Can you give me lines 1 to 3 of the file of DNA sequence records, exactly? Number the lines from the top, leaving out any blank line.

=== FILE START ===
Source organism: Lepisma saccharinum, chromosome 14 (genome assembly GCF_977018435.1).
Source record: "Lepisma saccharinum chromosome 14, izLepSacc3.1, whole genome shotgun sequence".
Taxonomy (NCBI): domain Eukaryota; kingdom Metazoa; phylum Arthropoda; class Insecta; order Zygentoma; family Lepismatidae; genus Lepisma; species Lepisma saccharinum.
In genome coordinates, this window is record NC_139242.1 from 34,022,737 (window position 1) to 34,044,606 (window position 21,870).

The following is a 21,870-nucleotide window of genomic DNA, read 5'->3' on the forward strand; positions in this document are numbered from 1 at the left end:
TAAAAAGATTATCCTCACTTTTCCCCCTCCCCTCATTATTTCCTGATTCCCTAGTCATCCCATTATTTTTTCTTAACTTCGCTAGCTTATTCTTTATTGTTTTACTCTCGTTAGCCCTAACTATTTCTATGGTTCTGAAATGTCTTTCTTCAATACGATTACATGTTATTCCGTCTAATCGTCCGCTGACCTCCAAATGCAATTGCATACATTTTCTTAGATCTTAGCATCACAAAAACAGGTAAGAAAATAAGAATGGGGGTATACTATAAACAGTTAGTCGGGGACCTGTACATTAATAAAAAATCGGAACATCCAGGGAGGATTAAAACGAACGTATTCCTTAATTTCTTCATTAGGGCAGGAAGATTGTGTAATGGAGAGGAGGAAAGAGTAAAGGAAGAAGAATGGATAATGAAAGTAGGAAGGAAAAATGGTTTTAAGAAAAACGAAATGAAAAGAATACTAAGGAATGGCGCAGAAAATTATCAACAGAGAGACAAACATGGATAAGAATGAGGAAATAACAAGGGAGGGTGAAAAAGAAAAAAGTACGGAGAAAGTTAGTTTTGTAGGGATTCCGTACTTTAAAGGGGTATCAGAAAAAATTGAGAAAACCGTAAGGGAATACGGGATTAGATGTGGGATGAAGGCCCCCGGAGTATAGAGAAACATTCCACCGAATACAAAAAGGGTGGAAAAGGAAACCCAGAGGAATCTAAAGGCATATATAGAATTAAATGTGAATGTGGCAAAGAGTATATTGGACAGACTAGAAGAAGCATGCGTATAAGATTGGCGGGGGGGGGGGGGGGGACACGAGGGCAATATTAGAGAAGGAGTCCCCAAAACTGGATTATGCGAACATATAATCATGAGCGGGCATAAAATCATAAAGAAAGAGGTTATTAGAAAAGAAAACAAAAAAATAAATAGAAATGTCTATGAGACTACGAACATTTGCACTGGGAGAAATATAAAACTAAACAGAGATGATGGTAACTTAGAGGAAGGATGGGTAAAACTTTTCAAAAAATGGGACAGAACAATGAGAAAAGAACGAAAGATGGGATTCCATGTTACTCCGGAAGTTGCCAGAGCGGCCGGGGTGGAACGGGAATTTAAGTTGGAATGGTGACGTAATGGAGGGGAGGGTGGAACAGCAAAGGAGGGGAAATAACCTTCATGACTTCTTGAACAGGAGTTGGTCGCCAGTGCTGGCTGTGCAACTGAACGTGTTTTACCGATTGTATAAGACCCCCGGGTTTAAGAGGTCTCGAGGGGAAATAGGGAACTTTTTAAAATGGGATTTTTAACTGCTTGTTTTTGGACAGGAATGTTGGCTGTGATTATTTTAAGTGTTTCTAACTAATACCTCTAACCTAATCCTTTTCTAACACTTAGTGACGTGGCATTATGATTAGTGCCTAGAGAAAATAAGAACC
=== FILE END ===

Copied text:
Source organism: Lepisma saccharinum, chromosome 14 (genome assembly GCF_977018435.1).
Source record: "Lepisma saccharinum chromosome 14, izLepSacc3.1, whole genome shotgun sequence".
Taxonomy (NCBI): domain Eukaryota; kingdom Metazoa; phylum Arthropoda; class Insecta; order Zygentoma; family Lepismatidae; genus Lepisma; species Lepisma saccharinum.